Stowaway.

“I love the way he looks at me. Shy and half-cocked as though he is caught off guard, like he is retracing his steps to remember all the ways to make me smile. He brings me flowers every Sunday and tells me stories about mermaids and sirens with their sharp claws and beguiling lips. He says I remind him of the sea and attaches me to a metaphor I’ve never heard before, when I thought I must have heard them all. I think someone broke his heart once and now he can’t bear to be apart from the ocean. He said it’s strange how the smallest things can wreck a ship. Like a rock, or a wave, or a hairline crack in the hull. He calls me his little stowaway and he says it sadly, tenderly, as though I can sink him.”

 – Memories by Lang Leav.

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The Ways of a Woman. 

“One of the men of the manor leans forward now. “What was it like to kiss such a lass?” There is a longing in his voice. This is more than lechery – those gathered here yearn for the touch of a woman tender and soft. I see in their faces an aching hunger for a woman’s grace, all her winsome ways.” 

 – Sinful Folk by Ned Hayes. 

The Days Pile Up.

“Down in her soul, the while, she was waiting for something to happen. Like a shipwrecked sailor, she perused her solitary world with hopeless eyes, searching for some white sail far away where the horizon turns to mist. She didn’t know what her luck might bring, what wind would blow it her way, what shore it would take her to, whether it was a sloop or a three-mastered schooner, laden with anguish or crammed to the portholes with happiness. But, every morning, when she awoke, she hoped it would happen that day, and she listened to every sound, jumping to her feet, surprised when nothing came; then, as the day came to its end, with an ever greater sadness, she was longing for the morrow.”

 – Madame Bovary by Gustave Flaubert

Love in real life.

“Before her wedding day, she had thought she was in love; but since she lacked the happiness that should have come from that love, she must have been mistaken, she fancied. And Emma sought to find out exactly what was meant in real life by the words felicity, passion and rapture, which had seemed so fine on the pages of books.”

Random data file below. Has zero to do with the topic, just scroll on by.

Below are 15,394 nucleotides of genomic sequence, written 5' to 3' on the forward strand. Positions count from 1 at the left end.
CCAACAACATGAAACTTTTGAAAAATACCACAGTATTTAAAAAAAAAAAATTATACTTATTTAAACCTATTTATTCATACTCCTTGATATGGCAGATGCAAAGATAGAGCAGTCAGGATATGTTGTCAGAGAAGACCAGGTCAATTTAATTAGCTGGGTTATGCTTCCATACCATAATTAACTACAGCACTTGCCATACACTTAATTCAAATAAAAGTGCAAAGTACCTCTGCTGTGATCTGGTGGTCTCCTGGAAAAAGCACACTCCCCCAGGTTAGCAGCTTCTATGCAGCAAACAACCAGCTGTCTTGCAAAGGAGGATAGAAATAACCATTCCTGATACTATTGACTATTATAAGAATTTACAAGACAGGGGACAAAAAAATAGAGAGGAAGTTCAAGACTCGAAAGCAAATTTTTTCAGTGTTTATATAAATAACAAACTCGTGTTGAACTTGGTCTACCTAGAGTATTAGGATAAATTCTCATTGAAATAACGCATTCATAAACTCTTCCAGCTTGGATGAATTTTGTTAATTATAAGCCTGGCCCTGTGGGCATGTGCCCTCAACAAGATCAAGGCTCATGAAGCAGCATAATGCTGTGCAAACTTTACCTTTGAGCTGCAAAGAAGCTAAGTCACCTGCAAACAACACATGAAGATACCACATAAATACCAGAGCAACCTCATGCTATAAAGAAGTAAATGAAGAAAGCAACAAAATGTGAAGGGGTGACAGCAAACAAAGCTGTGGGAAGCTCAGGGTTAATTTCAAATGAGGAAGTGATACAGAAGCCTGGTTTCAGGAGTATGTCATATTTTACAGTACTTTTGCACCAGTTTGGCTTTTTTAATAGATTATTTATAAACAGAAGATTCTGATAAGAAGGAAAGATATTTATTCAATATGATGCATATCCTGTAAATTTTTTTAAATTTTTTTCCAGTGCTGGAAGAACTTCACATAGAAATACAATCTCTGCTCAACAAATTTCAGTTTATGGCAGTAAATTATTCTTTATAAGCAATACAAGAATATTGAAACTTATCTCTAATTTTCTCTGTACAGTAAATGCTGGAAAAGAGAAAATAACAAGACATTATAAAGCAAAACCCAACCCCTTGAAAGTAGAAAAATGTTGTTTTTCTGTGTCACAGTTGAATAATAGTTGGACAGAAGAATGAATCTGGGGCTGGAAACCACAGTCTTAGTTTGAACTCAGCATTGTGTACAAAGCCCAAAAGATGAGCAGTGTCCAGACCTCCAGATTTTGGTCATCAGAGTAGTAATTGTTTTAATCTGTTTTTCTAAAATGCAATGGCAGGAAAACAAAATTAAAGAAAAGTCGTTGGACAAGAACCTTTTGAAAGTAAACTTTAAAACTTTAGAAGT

– Madame Bovary by Gustave Flaubert.

The Institution of Money

“These guards here have been bribed – I can see that clearly – by such men to do this, for no institution has so harmed humanity as the creation of money. It’s destroyed even cities, it has expelled men from their homes; it teaches the minds of honest men to deviate and take up foul things. It has shown men to be villainous and to know every sort of godlessness.”

– Antigone by Sophocles.

Antigone against the world.

“I would not order you; and if you change your mind now, I would not have you do it with me. Be whatever you want, and I will bury him. It seems fair for me to die doing it. I will lie dear to him, with one dear to me, a holy outlaw, since I must please those below a longer time than people here, for I shall lie there forever. You, though, dishonor the gods’ commands, if you wish.”

 – Antigone by Sophocles. 

Only illusion is real, then.

“But the soul? How can the soul be an illusion? How can consciousness be just a mechanical play of atoms and molecules? Because I may be mistaken about what I see or feel or think or wish, but that I see, feel, think, or wish cannot be mistaken. I thought I was in the monastery of my youth, and I was mistaken, as I was having a dream. I may be having a dream now and be mistaken again. The world, myself, all life, all history, and all science may well be images and thoughts happening in a dream. But the dream itself is real. My consciousness, whether I am dreaming or awake, is real. If consciousness is an illusion, then only illusion is real, and the rest is conjecture. There is no explaining consciousness by atoms and the void.”

 – Phi by Guilio Tononi.

Chained to an Illusion.

“You are sure your will is powerful, your choices are guided by your conscience. Instead you are a mere servant of hordes of nerve cells – you follow their instructions to the letter, Frick had said. You are empty, Galileo, and have no spirit: nothing enters your immature body at conception, and nothing leaves your carcass at death. You are but a slave chained to a dying machine. Over it you have no power, and its end will be your end. It will be the end of an illusion.”

– Phi by Guilio Tononi.

The Sin of Projection.

“You know the sin I am speaking of – the same as when one falls in love: all men desire beauty, virtue, and grace. Just give a man the right time, when certain humors are receptive, a specimen of woman – a sketch that’s rough and draw – he’ll dress it head to toe with all his wishes, virtues that don’t exist but in imagination.”

– Phi by Guilio Tononi.